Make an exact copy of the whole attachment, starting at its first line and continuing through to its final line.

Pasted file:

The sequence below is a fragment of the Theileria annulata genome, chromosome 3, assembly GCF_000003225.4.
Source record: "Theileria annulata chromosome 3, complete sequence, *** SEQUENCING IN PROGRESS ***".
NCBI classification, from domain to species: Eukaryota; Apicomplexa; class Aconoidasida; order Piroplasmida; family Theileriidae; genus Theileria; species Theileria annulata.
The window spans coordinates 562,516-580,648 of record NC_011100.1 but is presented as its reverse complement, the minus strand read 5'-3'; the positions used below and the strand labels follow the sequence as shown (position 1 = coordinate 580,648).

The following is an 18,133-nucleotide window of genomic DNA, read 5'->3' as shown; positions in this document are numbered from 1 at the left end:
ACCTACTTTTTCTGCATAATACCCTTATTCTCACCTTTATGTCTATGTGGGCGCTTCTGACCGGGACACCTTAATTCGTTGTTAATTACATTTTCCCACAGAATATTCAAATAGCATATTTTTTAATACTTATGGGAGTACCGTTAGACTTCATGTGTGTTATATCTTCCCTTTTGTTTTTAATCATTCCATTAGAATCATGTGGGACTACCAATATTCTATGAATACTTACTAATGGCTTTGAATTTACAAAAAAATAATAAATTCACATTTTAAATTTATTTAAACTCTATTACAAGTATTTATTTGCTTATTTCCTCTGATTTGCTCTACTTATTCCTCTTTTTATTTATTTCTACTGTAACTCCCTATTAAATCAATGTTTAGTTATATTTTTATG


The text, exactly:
The sequence below is a fragment of the Theileria annulata genome, chromosome 3, assembly GCF_000003225.4.
Source record: "Theileria annulata chromosome 3, complete sequence, *** SEQUENCING IN PROGRESS ***".
NCBI classification, from domain to species: Eukaryota; Apicomplexa; class Aconoidasida; order Piroplasmida; family Theileriidae; genus Theileria; species Theileria annulata.
The window spans coordinates 562,516-580,648 of record NC_011100.1 but is presented as its reverse complement, the minus strand read 5'-3'; the positions used below and the strand labels follow the sequence as shown (position 1 = coordinate 580,648).

The following is an 18,133-nucleotide window of genomic DNA, read 5'->3' as shown; positions in this document are numbered from 1 at the left end:
ACCTACTTTTTCTGCATAATACCCTTATTCTCACCTTTATGTCTATGTGGGCGCTTCTGACCGGGACACCTTAATTCGTTGTTAATTACATTTTCCCACAGAATATTCAAATAGCATATTTTTTAATACTTATGGGAGTACCGTTAGACTTCATGTGTGTTATATCTTCCCTTTTGTTTTTAATCATTCCATTAGAATCATGTGGGACTACCAATATTCTATGAATACTTACTAATGGCTTTGAATTTACAAAAAAATAATAAATTCACATTTTAAATTTATTTAAACTCTATTACAAGTATTTATTTGCTTATTTCCTCTGATTTGCTCTACTTATTCCTCTTTTTATTTATTTCTACTGTAACTCCCTATTAAATCAATGTTTAGTTATATTTTTATG